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But dimethyl sulfone itself couldn't knock out an emergency room, so when Andresen flew to Riverside on April 12 to brief the coroner, his conclusion was that he had found nothing that looked like a poison. Andresen recalls some anxious questioning by the coroner's office in hopes of finding a smoking gun, but he insisted that it appeared Ramirez had simply taken a lot of codeine and Tylenol, which in large, sustained doses can damage the liver. He also highlighted the findings that had intrigued him: the amine that might have caused the ammonia-like odor, the nicotinamide, and the dimethyl sulfone. "There clearly was something unusual going on, but nothing that could have resulted in Ramirez's death or the emergency room symptoms," Andresen says. He was discouraged. "I remember thinking, `How could I spend this much time and not find anything?
led to an official report that the health department released on September 2. The conclusion: The hospital staff most likely experienced "an outbreak of mass sociogenic illness, perhaps triggered by an odor." In other words, they'd been felled by stress and anxiety. In support of this "mass hysteria" theory, Osorio and Waller cited the lack of evidence for a poison and the fact that women were more likely to suffer severe symptoms, both hallmark signs of mass hysteria. In addition, they pointed out, neither paramedic who had treated Ramirez in the ambulance became ill--despite the close quarters and their having touched her skin and some of her blood after starting an intravenous line. However, Osorio and Waller did not rule out the possibility that some substance poisoned emergency room staff who had worked directly over Ramirez.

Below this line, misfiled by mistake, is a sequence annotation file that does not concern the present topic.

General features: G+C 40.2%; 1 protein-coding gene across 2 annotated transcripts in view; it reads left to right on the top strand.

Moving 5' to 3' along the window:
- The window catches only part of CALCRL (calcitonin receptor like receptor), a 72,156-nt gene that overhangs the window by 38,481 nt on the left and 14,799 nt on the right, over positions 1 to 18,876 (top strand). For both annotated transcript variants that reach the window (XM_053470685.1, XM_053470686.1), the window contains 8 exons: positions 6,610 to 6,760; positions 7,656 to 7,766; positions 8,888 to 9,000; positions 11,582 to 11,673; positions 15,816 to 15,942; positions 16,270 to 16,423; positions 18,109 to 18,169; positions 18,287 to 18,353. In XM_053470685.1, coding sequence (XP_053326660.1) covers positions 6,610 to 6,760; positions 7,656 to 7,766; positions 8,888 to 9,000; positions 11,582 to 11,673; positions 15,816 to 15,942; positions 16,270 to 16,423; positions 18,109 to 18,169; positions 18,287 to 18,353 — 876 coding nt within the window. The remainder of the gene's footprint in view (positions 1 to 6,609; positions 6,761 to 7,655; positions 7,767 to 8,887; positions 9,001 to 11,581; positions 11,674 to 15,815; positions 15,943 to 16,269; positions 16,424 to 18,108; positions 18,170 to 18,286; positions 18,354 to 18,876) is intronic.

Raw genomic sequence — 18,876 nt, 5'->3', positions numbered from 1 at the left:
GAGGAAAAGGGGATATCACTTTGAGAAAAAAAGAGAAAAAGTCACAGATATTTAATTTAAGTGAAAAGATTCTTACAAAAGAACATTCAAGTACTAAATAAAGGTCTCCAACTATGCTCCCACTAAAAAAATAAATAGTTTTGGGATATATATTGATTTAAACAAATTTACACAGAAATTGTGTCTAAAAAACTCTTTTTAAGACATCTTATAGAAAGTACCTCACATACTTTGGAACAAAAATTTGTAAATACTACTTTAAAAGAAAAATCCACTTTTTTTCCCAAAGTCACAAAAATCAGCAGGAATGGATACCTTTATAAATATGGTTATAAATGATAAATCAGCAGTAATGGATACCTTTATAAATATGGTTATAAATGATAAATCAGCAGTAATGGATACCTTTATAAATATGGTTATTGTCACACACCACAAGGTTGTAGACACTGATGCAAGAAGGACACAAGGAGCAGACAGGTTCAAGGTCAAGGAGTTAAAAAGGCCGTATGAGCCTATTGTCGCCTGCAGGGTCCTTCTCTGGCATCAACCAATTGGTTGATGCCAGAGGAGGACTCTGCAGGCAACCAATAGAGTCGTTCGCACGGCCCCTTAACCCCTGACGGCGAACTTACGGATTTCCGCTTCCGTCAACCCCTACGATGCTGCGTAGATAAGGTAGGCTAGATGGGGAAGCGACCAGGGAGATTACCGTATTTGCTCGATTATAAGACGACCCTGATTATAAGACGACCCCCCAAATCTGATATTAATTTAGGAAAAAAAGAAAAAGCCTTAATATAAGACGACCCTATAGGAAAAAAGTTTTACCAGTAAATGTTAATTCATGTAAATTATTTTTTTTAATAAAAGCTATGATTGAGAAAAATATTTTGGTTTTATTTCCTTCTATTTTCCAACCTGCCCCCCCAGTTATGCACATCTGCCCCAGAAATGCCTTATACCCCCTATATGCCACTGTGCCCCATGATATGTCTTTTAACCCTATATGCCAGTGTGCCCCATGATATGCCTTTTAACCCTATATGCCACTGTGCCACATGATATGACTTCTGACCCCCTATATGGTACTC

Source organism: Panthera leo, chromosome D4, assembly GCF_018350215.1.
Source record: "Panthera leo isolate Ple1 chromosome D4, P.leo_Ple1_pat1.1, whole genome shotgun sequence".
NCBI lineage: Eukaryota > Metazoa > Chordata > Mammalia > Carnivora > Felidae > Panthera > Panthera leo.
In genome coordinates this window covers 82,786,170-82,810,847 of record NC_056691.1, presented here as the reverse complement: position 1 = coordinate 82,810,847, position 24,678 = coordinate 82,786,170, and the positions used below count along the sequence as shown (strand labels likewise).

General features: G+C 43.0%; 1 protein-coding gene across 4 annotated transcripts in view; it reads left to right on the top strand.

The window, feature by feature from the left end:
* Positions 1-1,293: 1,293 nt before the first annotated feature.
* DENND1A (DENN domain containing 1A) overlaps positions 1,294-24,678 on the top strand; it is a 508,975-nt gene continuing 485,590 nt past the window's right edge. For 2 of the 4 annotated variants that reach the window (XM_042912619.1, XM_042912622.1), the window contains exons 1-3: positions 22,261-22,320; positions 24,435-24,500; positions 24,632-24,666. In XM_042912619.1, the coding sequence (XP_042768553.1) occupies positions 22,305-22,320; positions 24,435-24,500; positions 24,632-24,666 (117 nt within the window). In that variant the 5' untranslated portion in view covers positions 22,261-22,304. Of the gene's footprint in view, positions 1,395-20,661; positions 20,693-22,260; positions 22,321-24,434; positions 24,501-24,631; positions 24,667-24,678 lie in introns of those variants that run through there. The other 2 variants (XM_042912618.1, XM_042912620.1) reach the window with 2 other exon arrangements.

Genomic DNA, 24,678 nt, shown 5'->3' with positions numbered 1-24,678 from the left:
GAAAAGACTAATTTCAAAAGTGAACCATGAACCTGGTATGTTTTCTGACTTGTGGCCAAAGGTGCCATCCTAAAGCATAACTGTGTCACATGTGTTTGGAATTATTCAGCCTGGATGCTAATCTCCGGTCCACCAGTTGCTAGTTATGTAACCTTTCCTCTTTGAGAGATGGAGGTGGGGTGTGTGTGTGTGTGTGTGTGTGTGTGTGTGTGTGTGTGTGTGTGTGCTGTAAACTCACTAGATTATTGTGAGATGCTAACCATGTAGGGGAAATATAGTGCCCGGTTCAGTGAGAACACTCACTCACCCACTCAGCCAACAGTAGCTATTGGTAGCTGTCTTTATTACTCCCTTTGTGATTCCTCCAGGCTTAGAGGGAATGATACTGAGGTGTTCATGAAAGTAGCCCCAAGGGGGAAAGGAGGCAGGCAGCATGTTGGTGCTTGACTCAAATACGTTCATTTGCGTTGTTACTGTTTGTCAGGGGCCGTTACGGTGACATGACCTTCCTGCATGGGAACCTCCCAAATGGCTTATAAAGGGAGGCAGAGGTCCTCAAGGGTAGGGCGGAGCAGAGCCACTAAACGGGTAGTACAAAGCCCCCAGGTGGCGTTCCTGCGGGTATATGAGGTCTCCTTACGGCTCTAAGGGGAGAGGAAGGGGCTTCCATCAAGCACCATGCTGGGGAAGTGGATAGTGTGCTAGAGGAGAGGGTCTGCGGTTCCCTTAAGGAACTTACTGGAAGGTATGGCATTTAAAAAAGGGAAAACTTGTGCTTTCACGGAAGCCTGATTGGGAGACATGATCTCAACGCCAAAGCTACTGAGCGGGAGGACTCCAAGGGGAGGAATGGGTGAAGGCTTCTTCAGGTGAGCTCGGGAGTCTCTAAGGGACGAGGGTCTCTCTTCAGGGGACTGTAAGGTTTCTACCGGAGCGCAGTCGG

Grant mistook dimethyl sulfone for dimethyl sulfoxide, or DMSO--the only difference between the two chemicals is that DMSO has one oxygen atom, not two...DMSO has a checkered past. During the mid-1960s a flurry of research showed it had remarkable healing powers, easing intractable pain and reducing anxiety But the rise of this potential wonder drug was stopped suddenly when animal tests showed that prolonged exposure to DMSO altered the lens of the eye. Fearing that a DMSO drug might ruin people's eyesight, the Food and Drug Administration ordered companies to cease clinical trials of the drug in 1965. The FDA later relaxed that policy and in 1978 approved a 50 percent solution of DMSO as a treatment for interstitial cystitis, a condition marked by painful urinary tract lesions that occurs predominantly in women...."People use it for a variety of ailments, from arthritis to muscular strains," says George Rutherford, California's state epidemiologist. But given its potential side effects, it's a dangerous remedy because in its readily available hardwarestore grease-cutting form, it's 99 percent pure...In chemistry little changes can sometimes lead to big results. Add one oxygen atom to DMSO and you get dimethyl sulfone--you change one solvent to another. But now add two oxygen atoms to dimethyl sulfone--which in chemical notation is written ([CH.sub.3]).sub.2][SO.sub.2]--and you get dimethyl sulfate, ([CH.sub.3]).sub.2][SO.sub.4], a truly nasty chemical. Vapors of dimethyl sulfate, the index explained, kill cells in exposed tissues, such as the eyes, mouth, and lungs. When absorbed into the body, dimethyl sulfate causes convulsions, delirium, paralysis, coma, and delayed damage to the kidneys, liver, and heart. In severe cases, the vapors kill.